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journal:spring2018:cherrma1:week10

unix week10


March 22 - 29

Alright here we go. Week 10 home stretch baby.

This weeks project looks a bit easier than last weeks which is welcome. The first thing that we are going to do if figure out how to properly cache a file using the 'tmp' directory.

I beleive in the 'pigen' script from the spf0 project there was some usage of the tmp directory.

It looks like we can use the 'mktemp' command to do this which is very convient. According to the man page for mktemp the command “create[s] a temporary file or directory”

you can run it from the command line just like this. See what happens.

 mktemp 

Mktemp also gives you the option to create a temporary directory. In this caase we just need a single file though.

Another really really nice thing that I have figured out is how to conditionally set the “-x” option for bash. If you don't know this basically gives you really nice debugging out put from the script that you are running.

I learned this little trick from an mailing list. You know who you are.

The code looks a little something like this.

 set -o xtrace 

This of course would have to be wrapped in an if statement so you could do something like this:

	if [ ${1} == "-v" ]; then 
		set -o xtrace 
	fi

I have noticed one issue with this though. The further down you put some logic like this the more debugging out put you may miss. I have also noticed that even that might not be consistent. I need to do some research to see how setting such a variable effects the output of the script.

However due to the time constraints that I am facing this week I might just have to write it off as a half baked feature.

Update: I was actaully just beinga dummy and wasn't reading my code correctly.I stuck the logic into a nice little function which as long as I put it at the top of my script I can now add some more verbosity to any of my projects!!o

Want a super easy way to create a help dialog?

egrep '^###( |$)' ${0}  

Check this out. This nice little bite will search for all the lines that beging with “###” and end with a space. I need to use this this is super helpful.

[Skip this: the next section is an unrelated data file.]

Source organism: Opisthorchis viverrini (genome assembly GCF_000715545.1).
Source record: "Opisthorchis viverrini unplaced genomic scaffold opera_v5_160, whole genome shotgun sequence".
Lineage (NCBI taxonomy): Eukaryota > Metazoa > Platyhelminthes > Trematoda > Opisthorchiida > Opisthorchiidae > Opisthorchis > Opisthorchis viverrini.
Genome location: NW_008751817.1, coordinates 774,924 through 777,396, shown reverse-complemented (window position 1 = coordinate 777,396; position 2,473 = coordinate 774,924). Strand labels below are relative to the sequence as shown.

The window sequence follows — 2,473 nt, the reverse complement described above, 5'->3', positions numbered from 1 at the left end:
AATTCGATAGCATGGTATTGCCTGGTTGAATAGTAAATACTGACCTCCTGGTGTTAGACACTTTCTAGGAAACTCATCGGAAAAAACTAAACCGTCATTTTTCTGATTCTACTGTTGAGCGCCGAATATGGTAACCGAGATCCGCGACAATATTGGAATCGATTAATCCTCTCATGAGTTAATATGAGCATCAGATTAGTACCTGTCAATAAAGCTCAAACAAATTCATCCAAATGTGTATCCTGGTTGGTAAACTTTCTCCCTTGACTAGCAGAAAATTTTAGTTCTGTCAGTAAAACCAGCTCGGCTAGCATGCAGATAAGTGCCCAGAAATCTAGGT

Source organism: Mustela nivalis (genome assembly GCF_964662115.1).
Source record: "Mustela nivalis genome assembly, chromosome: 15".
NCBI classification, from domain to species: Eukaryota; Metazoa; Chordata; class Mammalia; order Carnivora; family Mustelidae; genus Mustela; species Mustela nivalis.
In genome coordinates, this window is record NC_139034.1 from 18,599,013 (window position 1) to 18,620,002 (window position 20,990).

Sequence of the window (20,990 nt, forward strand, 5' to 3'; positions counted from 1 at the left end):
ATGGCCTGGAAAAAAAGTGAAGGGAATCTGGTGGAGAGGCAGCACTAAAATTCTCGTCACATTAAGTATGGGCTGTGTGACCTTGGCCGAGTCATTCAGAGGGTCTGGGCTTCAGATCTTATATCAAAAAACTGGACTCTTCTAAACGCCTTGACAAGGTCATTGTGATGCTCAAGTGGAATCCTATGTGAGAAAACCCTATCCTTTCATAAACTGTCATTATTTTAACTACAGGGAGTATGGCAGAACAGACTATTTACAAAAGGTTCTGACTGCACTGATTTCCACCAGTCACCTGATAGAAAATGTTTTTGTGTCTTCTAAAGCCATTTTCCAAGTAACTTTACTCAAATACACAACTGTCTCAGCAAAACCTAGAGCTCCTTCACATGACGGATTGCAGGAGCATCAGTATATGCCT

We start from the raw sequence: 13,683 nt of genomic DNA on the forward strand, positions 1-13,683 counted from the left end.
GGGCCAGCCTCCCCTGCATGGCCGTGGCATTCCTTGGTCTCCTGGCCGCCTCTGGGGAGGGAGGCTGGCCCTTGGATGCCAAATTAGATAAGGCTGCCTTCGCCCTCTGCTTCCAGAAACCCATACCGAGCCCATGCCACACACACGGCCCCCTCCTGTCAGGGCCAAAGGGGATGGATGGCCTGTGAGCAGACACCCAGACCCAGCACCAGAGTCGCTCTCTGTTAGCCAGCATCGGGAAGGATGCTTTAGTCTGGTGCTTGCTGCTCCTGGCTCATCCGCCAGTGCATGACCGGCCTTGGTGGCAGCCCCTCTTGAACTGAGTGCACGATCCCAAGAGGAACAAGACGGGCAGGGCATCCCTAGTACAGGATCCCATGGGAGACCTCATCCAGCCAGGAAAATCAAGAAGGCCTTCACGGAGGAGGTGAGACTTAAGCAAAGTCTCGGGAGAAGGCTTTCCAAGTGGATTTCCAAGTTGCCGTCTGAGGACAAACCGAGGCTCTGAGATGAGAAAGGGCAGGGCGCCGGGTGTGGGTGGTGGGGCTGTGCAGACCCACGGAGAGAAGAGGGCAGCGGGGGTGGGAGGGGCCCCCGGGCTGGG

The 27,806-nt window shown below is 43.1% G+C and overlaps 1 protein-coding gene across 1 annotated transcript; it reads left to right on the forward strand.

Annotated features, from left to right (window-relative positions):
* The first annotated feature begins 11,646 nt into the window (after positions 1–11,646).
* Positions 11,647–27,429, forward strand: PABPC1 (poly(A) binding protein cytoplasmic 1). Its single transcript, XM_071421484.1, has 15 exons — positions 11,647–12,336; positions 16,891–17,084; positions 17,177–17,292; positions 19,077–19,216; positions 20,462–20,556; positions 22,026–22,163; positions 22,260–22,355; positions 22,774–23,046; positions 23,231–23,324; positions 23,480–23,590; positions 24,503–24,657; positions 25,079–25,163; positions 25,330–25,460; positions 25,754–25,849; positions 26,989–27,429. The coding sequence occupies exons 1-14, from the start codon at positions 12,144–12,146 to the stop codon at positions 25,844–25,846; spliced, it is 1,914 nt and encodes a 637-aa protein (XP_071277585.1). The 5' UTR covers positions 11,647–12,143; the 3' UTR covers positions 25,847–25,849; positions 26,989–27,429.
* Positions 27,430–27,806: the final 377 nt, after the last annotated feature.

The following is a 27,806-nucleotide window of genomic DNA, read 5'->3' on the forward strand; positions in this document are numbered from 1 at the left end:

Somthing else that is pretty helpful. Is io redirction to itself. You can do soemthing like this.

 echo "This is an error" 1>&2 

This basically redirects standard output to standard error

Protip: !! is the previous command that you have typed.

Does anyone know who to make printf just be able to print a certain number of the same character? I found that it would be very useful when having to work with making tables and such. I couldn't find any functionality that I like so I decided that I would just write a function. It looks like this

	function repeatChar () {
 
		for count in `seq 0 ${2};
		do
			printf "%s" "${1}"
		done
		}

I know that it probably isn't the best way to do it, but it works and it isn't too messy.

Another issue that I was running into is using my arrays. I really like the ideas of having all of my data placed in array because it makes manipulating it a little bit easier. However my issue is that that command I was using was not behaving the way I thought it should be.

my command looks like this now:

  scoreAr=($(sed -n "${topLine},/^$/p" ${statusFile} | cut -d ":" -f1 )) 

Of course there are always going to be those very choice situations where you think, man I really wish that I could do “insert thing here”

In this case I really wanted to be able to convert all letters in my string to uppercase. Thankfully the man page of bash told me how to do exactly that!

 ${stringHere^^} #for upper case
${stringHere,,} #for lower case
journal/spring2018/cherrma1/week10.txt · Last modified: 2018/03/27 22:08 (external edit)